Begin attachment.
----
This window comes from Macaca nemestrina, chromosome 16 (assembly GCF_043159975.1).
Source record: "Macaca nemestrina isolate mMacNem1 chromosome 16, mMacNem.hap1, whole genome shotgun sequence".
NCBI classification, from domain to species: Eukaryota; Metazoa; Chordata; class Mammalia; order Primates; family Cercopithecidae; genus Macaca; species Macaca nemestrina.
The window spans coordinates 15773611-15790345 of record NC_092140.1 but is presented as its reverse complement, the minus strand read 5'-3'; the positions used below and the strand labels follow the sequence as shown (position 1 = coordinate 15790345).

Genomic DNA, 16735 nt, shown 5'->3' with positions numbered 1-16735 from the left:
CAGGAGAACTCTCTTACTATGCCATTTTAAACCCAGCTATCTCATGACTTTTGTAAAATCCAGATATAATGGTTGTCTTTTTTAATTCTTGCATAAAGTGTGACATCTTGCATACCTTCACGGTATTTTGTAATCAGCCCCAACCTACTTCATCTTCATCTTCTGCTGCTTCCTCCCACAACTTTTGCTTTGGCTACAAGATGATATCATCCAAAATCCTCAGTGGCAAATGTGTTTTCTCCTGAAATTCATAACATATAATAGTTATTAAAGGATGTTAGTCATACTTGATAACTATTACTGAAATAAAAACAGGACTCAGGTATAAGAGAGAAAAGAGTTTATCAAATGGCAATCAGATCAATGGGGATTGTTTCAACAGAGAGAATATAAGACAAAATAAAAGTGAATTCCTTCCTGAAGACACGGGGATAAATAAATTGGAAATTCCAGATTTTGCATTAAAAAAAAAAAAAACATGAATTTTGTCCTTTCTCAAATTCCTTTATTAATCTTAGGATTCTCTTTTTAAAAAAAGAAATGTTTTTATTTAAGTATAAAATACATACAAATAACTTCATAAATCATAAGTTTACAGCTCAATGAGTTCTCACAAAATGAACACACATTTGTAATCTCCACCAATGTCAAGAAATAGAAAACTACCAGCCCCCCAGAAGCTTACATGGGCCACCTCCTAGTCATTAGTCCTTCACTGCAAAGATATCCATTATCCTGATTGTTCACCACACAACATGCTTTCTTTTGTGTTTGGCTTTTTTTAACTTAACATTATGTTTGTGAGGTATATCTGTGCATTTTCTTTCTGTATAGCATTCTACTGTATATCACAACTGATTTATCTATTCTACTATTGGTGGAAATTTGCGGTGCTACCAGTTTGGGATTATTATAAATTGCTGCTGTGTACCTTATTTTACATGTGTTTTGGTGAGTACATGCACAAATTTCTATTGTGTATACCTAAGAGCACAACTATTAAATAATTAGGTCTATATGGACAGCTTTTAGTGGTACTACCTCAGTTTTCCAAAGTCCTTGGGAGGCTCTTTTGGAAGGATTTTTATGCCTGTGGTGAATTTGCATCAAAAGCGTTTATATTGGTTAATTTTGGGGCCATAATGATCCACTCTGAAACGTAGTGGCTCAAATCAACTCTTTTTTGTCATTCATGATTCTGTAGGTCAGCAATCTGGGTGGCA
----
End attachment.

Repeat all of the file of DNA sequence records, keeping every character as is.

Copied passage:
This window comes from Macaca nemestrina, chromosome 16 (assembly GCF_043159975.1).
Source record: "Macaca nemestrina isolate mMacNem1 chromosome 16, mMacNem.hap1, whole genome shotgun sequence".
NCBI classification, from domain to species: Eukaryota; Metazoa; Chordata; class Mammalia; order Primates; family Cercopithecidae; genus Macaca; species Macaca nemestrina.
The window spans coordinates 15773611-15790345 of record NC_092140.1 but is presented as its reverse complement, the minus strand read 5'-3'; the positions used below and the strand labels follow the sequence as shown (position 1 = coordinate 15790345).

Genomic DNA, 16735 nt, shown 5'->3' with positions numbered 1-16735 from the left:
CAGGAGAACTCTCTTACTATGCCATTTTAAACCCAGCTATCTCATGACTTTTGTAAAATCCAGATATAATGGTTGTCTTTTTTAATTCTTGCATAAAGTGTGACATCTTGCATACCTTCACGGTATTTTGTAATCAGCCCCAACCTACTTCATCTTCATCTTCTGCTGCTTCCTCCCACAACTTTTGCTTTGGCTACAAGATGATATCATCCAAAATCCTCAGTGGCAAATGTGTTTTCTCCTGAAATTCATAACATATAATAGTTATTAAAGGATGTTAGTCATACTTGATAACTATTACTGAAATAAAAACAGGACTCAGGTATAAGAGAGAAAAGAGTTTATCAAATGGCAATCAGATCAATGGGGATTGTTTCAACAGAGAGAATATAAGACAAAATAAAAGTGAATTCCTTCCTGAAGACACGGGGATAAATAAATTGGAAATTCCAGATTTTGCATTAAAAAAAAAAAAAACATGAATTTTGTCCTTTCTCAAATTCCTTTATTAATCTTAGGATTCTCTTTTTAAAAAAAGAAATGTTTTTATTTAAGTATAAAATACATACAAATAACTTCATAAATCATAAGTTTACAGCTCAATGAGTTCTCACAAAATGAACACACATTTGTAATCTCCACCAATGTCAAGAAATAGAAAACTACCAGCCCCCCAGAAGCTTACATGGGCCACCTCCTAGTCATTAGTCCTTCACTGCAAAGATATCCATTATCCTGATTGTTCACCACACAACATGCTTTCTTTTGTGTTTGGCTTTTTTTAACTTAACATTATGTTTGTGAGGTATATCTGTGCATTTTCTTTCTGTATAGCATTCTACTGTATATCACAACTGATTTATCTATTCTACTATTGGTGGAAATTTGCGGTGCTACCAGTTTGGGATTATTATAAATTGCTGCTGTGTACCTTATTTTACATGTGTTTTGGTGAGTACATGCACAAATTTCTATTGTGTATACCTAAGAGCACAACTATTAAATAATTAGGTCTATATGGACAGCTTTTAGTGGTACTACCTCAGTTTTCCAAAGTCCTTGGGAGGCTCTTTTGGAAGGATTTTTATGCCTGTGGTGAATTTGCATCAAAAGCGTTTATATTGGTTAATTTTGGGGCCATAATGATCCACTCTGAAACGTAGTGGCTCAAATCAACTCTTTTTTGTCATTCATGATTCTGTAGGTCAGCAATCTGGGTGGCA